I could feel myself slipping into a funk at the thought of leaving the Europe I now thought of as home. Tito’s super highway was no help in lifting my spirits. It was a place where you needed to bring your own happy thoughts with you, for you wouldn’t find any traveling through the ass-crack of Yugoslavia. I tried to get into the Great Expectations of it all and ended up with a slide show in my head—a mental, Warhol-like display of things I missed about the States— with cross-fading pictures of cream-filled Devil Dogs, and Oreos (a plain, simple Oreo for a change over the exotic European choices), Mallomars, seltzer water, graham crackers, Ma’s box brownies and chocolate cake, and signs in English for which I didn’t have to deduce the meaning. For some reason a Hasidic Jew floated by in the mental castle I quietly built—one who didn’t know me and who wouldn’t even know I had been gone.
Even with all that, I only succeeded in attaining an anxious state of trepidation about getting the acid test back ‘home.’ My earlier confidence was quickly eroding the closer the reality of leaving Europe came. I tried to console myself by deciding that a little anxiousness was natural for someone with addictive tendencies toward mind-altering dependencies and the lifestyle that would certainly kill me sooner rather than later, rendering me useless along the way. I wasn’t afraid the all-inclusive them would corrupt me. I was afraid of me. Knowing that didn’t help deflect the apprehension I had about returning home.
As a last resort, I revived The Rue du Rogues I had cast aside as a trivial pursuit the last time I was in Paris. It was a game I invented to remind me there were great things in store for the romantic—those who were expectant of life’s inherent promises. There was always a place to remember for inspiration, the Rue du Rogues, where I’d someday receive my promised fulfillment—the sublime bliss I’d been given a taste of after meditating on a shaded bench in Geneva.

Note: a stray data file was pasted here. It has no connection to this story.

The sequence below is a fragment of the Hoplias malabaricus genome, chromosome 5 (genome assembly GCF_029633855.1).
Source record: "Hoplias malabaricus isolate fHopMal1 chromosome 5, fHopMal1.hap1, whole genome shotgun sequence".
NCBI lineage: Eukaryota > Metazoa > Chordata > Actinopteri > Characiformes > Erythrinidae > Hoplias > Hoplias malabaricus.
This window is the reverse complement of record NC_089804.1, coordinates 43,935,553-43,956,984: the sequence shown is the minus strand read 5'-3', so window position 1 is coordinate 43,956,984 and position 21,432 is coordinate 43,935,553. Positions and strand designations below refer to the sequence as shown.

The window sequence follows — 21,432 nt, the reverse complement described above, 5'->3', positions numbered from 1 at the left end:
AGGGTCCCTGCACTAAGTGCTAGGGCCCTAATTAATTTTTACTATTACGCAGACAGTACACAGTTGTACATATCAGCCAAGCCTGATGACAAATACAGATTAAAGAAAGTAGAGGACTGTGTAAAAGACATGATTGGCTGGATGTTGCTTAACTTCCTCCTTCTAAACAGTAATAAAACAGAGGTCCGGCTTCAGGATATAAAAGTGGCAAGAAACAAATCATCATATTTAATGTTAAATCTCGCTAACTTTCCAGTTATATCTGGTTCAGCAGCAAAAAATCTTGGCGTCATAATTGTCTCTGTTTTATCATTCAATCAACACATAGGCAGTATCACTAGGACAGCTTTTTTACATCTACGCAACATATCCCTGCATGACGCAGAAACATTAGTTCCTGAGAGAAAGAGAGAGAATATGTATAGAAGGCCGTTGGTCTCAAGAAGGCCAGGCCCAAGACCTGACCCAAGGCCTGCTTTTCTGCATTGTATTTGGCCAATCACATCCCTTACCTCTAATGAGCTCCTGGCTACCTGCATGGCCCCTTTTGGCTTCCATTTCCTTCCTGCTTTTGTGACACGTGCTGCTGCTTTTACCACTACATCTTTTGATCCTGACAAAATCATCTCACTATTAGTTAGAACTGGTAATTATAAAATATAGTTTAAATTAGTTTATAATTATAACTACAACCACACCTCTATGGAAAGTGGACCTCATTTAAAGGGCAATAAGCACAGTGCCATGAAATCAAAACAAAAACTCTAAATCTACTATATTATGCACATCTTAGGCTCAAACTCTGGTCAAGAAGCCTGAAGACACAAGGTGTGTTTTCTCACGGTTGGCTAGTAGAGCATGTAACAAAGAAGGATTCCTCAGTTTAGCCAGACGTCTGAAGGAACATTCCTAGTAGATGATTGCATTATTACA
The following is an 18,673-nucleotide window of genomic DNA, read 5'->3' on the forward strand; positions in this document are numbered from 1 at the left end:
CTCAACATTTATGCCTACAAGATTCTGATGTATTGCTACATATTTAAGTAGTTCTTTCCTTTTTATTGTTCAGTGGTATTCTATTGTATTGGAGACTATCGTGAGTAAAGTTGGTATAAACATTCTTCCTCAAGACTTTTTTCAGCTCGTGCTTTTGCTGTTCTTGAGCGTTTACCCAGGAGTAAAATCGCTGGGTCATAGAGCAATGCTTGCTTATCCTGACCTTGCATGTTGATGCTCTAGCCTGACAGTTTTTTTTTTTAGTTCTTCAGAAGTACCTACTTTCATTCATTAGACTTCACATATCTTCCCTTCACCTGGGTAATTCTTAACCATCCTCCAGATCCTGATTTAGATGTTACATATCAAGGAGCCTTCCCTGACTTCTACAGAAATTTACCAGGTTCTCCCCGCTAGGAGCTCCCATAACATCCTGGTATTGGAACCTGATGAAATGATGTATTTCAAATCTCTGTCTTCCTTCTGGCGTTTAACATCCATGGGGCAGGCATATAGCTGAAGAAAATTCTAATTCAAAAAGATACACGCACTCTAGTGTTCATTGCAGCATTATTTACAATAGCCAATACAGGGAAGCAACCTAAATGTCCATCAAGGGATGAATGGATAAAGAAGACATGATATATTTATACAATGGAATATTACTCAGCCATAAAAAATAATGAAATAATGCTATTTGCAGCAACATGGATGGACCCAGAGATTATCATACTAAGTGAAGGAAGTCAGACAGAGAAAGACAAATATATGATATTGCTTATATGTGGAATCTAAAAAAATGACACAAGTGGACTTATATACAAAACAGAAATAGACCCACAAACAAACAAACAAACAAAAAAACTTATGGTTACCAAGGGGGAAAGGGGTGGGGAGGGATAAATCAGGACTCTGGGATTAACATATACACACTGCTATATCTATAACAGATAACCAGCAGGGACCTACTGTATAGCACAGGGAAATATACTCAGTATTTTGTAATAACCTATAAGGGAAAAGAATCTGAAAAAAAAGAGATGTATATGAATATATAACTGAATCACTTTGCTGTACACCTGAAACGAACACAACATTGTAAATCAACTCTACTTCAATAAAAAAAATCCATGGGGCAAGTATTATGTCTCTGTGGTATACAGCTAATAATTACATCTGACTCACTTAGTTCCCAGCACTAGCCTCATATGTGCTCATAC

If the friendly confines of Europe taught me anything, it was that life, like art, is a process of deduction—a removal of the non-essential components of a composition, like Michelangelo freeing the Pieta from the quarry. If a painting or a sculpture or music can do that, I reasoned, then why shouldn’t we be able to remove the non-essential and retarding aspects from our own lives to create a better picture for ourselves? That was The Art of Living.
I tried to recapture the feelings I had while looking at the great paintings I had seen. All those monuments to innocent, everyday life that left me with a new sense of the moment. Rather than the moving picture of life I was used to, I was introduced to it frame by frame as I went slowly from one canvas to the next, tearing myself away from every one after wanting to jump into the scene. I came to know that what I was looking for was right in front of me—in the photographer’s eye, the painter’s moment in time, and on the poet’s lips. It was life’s everyday list of sequences taken moment by moment. Each scene when introduced individually was perfect within itself, needing no explanation or story, history or ending, but still connected to all life previous and forthcoming—which was already gone or not here yet and, as such, irrelevant. Those canvases represented the 3-foot sections of cement on the sidewalk of my life.
I knew the attainment of my dream was, after all, my destination—but when? And more importantly, how? When within all those connected moments would time stop, like Einstein had proved it could? When would I become a happy detail of the larger mosaic? Creation had painted all the answers pertaining to the Art of Living onto the canvas of life. As part of that canvas, the ability to decipher the bigger picture was inherent in all of us. The problem has always been that we’re left to our own devices when it comes to learning how to read, and at that point I felt like I was still discovering the alphabet. What I didn’t realize at the time was that Europe was chipping away my peers in order to reveal the David within myself. After two years, I had given up drugs, alcohol, and cigarettes, and hardly noticed.